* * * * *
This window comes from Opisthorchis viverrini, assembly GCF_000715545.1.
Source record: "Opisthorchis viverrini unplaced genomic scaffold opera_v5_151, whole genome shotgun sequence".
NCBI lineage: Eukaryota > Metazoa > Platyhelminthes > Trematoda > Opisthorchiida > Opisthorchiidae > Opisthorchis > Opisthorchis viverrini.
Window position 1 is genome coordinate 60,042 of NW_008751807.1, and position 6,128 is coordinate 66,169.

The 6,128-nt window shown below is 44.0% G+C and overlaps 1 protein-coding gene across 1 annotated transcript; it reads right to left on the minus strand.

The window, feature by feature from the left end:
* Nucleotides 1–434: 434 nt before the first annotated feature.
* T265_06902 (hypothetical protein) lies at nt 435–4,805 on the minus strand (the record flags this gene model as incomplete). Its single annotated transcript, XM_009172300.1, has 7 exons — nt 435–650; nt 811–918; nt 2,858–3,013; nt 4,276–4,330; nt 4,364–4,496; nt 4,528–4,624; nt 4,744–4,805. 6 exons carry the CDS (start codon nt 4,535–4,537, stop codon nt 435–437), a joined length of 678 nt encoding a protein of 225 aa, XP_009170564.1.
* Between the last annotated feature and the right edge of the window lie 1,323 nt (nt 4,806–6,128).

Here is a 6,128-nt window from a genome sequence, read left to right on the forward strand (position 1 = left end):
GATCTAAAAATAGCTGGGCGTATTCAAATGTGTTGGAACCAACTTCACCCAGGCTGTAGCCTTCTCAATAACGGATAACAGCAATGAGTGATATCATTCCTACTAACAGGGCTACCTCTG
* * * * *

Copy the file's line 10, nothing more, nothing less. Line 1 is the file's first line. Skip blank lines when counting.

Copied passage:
Here is a 6,128-nt window from a genome sequence, read left to right on the forward strand (position 1 = left end):